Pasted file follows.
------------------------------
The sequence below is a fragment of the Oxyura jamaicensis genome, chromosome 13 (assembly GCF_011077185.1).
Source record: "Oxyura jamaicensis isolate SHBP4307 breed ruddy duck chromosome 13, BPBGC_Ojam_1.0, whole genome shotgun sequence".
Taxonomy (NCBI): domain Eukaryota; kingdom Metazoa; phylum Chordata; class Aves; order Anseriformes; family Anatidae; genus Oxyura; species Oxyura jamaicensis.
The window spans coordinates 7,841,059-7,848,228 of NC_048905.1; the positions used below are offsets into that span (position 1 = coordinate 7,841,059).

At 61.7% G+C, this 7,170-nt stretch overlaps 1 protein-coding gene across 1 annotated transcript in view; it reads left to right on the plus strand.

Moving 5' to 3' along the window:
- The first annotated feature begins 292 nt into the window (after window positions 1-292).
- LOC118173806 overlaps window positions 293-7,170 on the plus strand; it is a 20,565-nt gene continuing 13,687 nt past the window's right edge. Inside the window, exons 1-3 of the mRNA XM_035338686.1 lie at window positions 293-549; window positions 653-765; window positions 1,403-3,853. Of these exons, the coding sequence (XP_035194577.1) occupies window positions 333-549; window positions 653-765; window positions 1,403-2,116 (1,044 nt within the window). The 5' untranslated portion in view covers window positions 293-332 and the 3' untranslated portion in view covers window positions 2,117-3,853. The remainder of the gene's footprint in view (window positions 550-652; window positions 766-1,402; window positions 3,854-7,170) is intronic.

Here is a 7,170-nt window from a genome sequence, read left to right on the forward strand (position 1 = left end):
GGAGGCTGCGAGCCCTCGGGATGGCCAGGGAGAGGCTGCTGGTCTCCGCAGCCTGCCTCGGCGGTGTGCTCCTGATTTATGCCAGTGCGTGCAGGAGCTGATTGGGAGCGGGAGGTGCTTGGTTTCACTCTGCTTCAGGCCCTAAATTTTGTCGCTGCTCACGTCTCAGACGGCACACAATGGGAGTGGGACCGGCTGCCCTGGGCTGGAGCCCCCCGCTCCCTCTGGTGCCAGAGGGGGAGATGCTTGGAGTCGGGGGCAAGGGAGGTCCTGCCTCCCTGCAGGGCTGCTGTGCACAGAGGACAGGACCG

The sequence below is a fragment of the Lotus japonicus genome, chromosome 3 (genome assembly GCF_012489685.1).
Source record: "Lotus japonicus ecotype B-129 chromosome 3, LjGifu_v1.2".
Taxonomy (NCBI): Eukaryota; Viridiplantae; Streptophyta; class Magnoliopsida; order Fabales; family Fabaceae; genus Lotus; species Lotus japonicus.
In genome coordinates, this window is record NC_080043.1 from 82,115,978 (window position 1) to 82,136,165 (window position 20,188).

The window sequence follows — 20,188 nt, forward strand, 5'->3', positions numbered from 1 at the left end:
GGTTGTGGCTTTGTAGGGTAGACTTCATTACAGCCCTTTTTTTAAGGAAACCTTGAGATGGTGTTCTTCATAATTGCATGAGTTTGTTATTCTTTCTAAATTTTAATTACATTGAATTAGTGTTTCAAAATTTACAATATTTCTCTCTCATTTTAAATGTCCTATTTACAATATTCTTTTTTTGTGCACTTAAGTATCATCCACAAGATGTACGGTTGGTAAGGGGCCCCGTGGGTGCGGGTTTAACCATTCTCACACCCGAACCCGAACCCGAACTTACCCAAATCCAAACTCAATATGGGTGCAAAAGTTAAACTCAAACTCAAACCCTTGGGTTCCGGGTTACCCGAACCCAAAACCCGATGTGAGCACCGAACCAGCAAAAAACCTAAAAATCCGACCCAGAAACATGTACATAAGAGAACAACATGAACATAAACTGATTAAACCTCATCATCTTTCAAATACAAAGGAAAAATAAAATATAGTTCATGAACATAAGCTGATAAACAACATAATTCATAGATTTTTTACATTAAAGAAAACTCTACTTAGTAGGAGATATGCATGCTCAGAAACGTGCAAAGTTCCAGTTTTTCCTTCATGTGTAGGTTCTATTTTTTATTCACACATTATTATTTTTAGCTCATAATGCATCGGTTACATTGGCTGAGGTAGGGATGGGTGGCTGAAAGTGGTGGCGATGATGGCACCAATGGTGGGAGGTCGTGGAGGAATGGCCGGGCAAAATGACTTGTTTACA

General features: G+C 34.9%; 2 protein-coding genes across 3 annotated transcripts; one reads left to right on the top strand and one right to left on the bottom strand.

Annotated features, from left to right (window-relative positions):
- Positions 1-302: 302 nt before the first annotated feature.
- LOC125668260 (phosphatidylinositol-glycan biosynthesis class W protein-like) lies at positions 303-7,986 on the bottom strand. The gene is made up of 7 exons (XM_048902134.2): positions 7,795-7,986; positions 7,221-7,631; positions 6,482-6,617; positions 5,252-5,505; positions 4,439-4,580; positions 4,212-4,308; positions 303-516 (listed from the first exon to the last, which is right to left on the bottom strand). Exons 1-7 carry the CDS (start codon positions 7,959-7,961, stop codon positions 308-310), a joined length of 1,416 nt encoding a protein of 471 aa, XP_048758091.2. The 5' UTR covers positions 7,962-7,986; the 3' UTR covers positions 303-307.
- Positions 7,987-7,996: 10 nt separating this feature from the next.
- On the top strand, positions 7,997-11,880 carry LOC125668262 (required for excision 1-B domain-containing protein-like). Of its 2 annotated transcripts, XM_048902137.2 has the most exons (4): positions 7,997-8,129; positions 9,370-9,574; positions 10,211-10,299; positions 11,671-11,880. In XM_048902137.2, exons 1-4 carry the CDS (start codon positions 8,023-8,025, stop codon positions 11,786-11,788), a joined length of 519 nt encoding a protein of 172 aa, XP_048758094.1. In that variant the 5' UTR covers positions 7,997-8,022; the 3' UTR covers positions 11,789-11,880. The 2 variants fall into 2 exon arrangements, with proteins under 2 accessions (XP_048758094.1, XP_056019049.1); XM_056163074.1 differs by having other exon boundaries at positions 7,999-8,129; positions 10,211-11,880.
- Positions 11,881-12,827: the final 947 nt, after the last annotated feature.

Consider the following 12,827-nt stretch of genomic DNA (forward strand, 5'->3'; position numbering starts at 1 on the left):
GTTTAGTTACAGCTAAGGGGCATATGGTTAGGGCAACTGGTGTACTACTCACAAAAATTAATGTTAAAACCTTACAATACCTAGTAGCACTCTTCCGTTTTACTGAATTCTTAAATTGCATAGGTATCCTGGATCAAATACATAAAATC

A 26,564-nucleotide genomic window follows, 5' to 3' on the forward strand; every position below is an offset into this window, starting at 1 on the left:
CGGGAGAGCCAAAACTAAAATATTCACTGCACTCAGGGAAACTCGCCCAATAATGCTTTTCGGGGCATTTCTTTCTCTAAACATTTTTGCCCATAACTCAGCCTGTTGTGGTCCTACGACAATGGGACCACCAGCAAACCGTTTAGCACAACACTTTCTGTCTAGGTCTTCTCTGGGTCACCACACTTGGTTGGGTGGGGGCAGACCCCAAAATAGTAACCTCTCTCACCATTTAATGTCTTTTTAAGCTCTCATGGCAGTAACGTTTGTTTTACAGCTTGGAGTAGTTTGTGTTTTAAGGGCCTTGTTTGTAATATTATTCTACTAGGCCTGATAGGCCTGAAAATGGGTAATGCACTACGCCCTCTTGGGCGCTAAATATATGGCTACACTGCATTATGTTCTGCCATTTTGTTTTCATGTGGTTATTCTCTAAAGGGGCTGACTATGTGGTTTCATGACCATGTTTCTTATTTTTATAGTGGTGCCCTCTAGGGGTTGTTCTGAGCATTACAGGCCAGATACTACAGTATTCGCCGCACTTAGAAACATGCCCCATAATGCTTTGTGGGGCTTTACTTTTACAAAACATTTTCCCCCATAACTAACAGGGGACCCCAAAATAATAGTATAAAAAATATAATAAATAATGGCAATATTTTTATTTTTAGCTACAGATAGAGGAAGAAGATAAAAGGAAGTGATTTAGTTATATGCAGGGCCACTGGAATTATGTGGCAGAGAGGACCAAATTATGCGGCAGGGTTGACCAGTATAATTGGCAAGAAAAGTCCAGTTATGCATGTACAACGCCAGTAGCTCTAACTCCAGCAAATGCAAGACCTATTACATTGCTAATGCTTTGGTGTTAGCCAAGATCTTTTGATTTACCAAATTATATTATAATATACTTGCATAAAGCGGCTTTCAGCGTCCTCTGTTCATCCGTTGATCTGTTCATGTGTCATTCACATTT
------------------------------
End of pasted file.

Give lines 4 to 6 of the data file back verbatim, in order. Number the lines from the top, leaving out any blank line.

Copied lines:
The window spans coordinates 7,841,059-7,848,228 of NC_048905.1; the positions used below are offsets into that span (position 1 = coordinate 7,841,059).

At 61.7% G+C, this 7,170-nt stretch overlaps 1 protein-coding gene across 1 annotated transcript in view; it reads left to right on the plus strand.

Moving 5' to 3' along the window: